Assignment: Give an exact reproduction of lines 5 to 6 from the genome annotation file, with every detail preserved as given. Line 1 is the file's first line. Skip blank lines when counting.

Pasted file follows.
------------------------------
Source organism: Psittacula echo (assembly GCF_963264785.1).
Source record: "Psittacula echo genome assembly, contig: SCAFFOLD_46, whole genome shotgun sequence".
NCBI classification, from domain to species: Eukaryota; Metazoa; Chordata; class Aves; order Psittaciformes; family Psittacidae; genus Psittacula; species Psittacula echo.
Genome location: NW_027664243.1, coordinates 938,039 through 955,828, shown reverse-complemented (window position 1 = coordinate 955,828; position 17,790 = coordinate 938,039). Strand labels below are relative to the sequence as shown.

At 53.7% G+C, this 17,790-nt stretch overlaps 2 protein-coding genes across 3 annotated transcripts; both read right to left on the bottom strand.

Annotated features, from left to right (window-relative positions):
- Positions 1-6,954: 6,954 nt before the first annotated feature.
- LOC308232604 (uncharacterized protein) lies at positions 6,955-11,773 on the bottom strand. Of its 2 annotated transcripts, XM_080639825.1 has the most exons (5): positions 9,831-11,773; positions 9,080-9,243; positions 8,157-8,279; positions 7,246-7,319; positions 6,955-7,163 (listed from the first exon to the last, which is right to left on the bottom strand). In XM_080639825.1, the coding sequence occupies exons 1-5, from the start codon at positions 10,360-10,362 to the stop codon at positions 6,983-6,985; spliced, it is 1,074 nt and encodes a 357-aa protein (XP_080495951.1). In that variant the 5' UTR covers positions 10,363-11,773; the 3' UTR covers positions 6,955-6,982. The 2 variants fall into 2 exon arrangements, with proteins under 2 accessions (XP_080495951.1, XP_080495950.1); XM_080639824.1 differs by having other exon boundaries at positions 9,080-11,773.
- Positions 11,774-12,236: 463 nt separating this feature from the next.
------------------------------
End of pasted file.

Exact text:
At 53.7% G+C, this 17,790-nt stretch overlaps 2 protein-coding genes across 3 annotated transcripts; both read right to left on the bottom strand.

Annotated features, from left to right (window-relative positions):